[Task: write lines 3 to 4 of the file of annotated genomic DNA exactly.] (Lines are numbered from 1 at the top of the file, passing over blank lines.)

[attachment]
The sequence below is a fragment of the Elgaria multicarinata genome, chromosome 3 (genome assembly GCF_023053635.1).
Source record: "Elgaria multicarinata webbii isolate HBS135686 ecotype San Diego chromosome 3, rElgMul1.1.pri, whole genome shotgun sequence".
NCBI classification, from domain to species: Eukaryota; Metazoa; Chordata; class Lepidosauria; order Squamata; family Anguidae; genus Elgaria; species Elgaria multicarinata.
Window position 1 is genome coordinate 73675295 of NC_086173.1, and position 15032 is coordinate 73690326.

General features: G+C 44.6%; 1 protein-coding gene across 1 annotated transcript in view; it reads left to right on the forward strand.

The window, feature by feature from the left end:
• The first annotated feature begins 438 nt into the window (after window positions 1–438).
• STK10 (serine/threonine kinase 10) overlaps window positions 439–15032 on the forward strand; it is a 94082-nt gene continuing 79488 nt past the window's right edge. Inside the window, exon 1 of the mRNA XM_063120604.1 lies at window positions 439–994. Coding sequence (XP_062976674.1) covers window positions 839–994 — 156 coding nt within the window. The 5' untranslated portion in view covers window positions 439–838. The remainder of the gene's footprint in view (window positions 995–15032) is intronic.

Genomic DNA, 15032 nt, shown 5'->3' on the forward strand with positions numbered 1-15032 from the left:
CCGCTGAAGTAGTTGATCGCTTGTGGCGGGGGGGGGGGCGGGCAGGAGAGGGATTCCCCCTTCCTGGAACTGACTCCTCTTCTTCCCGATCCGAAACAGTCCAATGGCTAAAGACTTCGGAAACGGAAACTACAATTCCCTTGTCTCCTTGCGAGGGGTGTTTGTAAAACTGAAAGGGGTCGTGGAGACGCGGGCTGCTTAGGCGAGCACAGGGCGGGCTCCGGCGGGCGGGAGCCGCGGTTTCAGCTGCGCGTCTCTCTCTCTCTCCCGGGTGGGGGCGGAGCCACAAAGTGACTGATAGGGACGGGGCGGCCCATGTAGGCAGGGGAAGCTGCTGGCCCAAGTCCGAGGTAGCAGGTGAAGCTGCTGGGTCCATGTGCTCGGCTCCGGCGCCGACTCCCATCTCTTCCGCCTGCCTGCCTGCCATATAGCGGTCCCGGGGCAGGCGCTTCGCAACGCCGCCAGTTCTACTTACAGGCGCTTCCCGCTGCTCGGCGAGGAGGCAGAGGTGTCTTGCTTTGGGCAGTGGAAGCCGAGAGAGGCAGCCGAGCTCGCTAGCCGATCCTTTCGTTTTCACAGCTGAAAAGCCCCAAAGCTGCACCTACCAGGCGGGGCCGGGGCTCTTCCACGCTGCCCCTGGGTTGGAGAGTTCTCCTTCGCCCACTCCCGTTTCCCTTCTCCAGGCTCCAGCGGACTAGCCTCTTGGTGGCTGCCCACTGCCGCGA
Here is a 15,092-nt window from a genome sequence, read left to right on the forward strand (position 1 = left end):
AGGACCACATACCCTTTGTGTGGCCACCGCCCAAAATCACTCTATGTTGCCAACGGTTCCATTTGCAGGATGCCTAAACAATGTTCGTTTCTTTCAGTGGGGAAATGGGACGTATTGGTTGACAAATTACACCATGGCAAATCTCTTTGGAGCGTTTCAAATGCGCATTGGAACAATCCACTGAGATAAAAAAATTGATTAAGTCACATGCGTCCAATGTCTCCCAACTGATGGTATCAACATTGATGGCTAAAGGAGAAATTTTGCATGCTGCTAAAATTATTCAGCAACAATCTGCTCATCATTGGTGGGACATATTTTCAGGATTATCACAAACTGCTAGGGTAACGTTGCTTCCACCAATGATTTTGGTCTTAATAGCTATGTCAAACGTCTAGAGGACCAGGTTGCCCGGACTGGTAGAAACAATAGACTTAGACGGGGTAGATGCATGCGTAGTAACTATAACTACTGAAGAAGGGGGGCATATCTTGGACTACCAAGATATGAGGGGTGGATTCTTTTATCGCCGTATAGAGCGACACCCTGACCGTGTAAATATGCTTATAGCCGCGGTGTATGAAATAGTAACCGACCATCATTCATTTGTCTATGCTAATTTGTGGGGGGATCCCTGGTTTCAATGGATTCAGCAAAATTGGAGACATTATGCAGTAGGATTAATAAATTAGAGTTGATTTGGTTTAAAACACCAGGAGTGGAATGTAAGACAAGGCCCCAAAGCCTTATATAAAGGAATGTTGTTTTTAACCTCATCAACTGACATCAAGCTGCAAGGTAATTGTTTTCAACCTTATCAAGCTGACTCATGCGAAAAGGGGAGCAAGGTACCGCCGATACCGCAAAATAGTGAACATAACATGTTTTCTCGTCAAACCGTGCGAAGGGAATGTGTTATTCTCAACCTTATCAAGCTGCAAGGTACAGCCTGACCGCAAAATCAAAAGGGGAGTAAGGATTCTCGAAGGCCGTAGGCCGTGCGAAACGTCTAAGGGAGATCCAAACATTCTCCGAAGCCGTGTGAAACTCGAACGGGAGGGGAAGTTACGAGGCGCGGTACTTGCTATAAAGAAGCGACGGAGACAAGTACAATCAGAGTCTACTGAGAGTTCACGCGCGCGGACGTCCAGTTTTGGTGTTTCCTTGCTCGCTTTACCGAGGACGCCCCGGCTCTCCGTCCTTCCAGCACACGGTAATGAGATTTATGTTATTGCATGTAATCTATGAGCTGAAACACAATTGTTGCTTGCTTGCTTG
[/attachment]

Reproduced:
NCBI classification, from domain to species: Eukaryota; Metazoa; Chordata; class Lepidosauria; order Squamata; family Anguidae; genus Elgaria; species Elgaria multicarinata.
Window position 1 is genome coordinate 73675295 of NC_086173.1, and position 15032 is coordinate 73690326.